An active Society for Yiddish (Jiddischsällskapet) — which has its own amateur theater and stages classic plays in the language — is the main Swedish organization dedicated to preserving the cultural heritage of Yiddish. The society helped produce Beckett’s play, with the support of J!Jewish Culture in Sweden, which has more experience in identifying Jewish artists, writers, and performers who are most likely to engage the broader Swedish public.
In recent years the two organizations collaborated on several other projects connected to Yiddish, such as a Yiddish film series. Last month it launched a Yiddish-language podcast, “Yiddish Talks.” The first episode is a conversation with Baker, the translator and actor of “Waiting for Godot” — who is not Jewish.
The play’s connection to Jewish culture predates its translation into Yiddish. Beckett’s biographer wrote about how a Jewish friend who was captured by the Nazis and died shortly after liberation was an inspiration for the playwright, who in an early draft named one character Levy, a traditionally Jewish name. And Beckett’s nephew, who saw the play some years ago, reportedly said that it could have been written in Yiddish because the language fit so well with its themes.
“Waiting is Jewish,” Yassur told the Jewish Telegraphic Agency after one of the Stockholm performances. “‘Godot’ is very much part of the Jewish tradition of waiting. Jews have been waiting for the Messiah for 2,000 years. He is not coming, but they are still waiting.”
Born in the 1930s in Iași, Romania, the same working-class city where Avraham Goldfaden had decades earlier established what became known as the first professional Yiddish theater troupe in the world, Yassur spoke Yiddish and performed in Yiddish theater as a child. After surviving a major pogrom in his city in 1941 and then the Holocaust, he moved to Israel in 1950, and later to New York.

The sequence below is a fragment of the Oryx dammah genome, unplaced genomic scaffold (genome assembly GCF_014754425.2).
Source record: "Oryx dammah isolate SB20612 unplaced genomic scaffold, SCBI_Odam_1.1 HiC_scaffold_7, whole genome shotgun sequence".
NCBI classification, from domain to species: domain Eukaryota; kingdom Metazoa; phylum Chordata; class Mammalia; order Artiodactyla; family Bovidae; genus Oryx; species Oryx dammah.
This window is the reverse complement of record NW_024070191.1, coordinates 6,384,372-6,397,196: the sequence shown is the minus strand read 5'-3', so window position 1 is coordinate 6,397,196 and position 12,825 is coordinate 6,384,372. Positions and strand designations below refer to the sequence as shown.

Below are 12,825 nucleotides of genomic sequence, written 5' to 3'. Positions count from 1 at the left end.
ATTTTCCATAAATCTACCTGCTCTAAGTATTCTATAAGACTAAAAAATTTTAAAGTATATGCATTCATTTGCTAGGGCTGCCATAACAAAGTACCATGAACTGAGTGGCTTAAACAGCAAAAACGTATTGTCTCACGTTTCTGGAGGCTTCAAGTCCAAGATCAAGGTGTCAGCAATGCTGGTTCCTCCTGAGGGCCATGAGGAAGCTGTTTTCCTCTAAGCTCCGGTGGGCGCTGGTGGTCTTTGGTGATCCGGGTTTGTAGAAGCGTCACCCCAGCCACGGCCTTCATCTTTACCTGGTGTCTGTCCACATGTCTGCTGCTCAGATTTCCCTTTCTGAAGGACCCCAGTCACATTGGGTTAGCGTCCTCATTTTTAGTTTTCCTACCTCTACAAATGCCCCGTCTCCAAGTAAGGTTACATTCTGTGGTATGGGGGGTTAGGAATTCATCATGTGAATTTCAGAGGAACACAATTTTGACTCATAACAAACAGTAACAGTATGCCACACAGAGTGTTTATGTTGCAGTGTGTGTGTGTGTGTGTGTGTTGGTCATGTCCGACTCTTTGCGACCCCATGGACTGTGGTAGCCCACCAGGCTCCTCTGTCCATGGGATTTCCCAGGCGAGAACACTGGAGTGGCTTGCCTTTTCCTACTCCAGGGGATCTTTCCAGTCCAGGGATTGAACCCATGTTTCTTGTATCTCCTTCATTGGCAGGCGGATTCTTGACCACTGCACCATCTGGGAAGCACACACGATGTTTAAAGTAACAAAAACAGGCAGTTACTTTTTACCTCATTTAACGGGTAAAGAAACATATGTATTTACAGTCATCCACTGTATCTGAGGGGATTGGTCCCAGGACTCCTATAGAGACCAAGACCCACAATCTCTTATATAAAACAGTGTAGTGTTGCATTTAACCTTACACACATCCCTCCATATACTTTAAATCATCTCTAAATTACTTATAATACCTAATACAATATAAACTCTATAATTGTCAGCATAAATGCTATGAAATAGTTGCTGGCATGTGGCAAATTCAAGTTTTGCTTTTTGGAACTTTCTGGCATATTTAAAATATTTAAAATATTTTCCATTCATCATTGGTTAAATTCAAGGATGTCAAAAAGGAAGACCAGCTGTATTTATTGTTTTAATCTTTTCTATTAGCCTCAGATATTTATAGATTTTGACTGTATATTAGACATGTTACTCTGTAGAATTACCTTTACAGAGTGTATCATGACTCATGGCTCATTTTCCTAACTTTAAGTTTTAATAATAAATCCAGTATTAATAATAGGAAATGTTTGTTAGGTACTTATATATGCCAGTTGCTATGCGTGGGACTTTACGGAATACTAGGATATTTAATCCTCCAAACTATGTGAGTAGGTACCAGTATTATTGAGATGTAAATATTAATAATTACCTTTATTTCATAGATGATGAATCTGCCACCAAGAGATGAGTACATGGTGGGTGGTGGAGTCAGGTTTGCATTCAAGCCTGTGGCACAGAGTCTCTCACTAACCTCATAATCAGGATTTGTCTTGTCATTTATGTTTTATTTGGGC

It was only years later that he came back to working in his first language at New Yiddish Rep, a decision that he said was “natural” for him. But he said he doesn’t see himself as a protector of Yiddish or have a mission of bringing Yiddish theater to life.
“Yiddish will survive and protect itself. As long as the Jewish people survive, the Yiddish language will survive too,” Yassur said.
While the play was written when millions of displaced people, including Yassur, were wandering across devastated Europe, it resonates with today’s migration problems. Sweden has in recent years accepted an influx of refugees, then dealt with challenges related to their absorption and a rise in far-right political activity aimed at rejecting immigrants.
“The notion of displacement, cultural and linguistic, is a pan-European issue and Sweden has been affected by it too,” says dramaturg Beata Hein Bennett. “There is a line in ‘Waiting for Godot’ where Estragon asks: ‘Where do we come in?’ Vladimir answers: ‘On our hands and knees.’”
The contested status of immigrants in Swedish society, where Jews were not so long ago a major refugee population, made a Yiddish performance of the play at the Royal Dramatic Theater even more resonant.
“It is extremely important that a play in Yiddish was performed at the national stage,” Oved Sheja said. “That shows the theater’s willingness to open up, to have diversity. And what is the essence of diversity if not this language, this play itself, the fact that it is performed by an ensemble from New York?”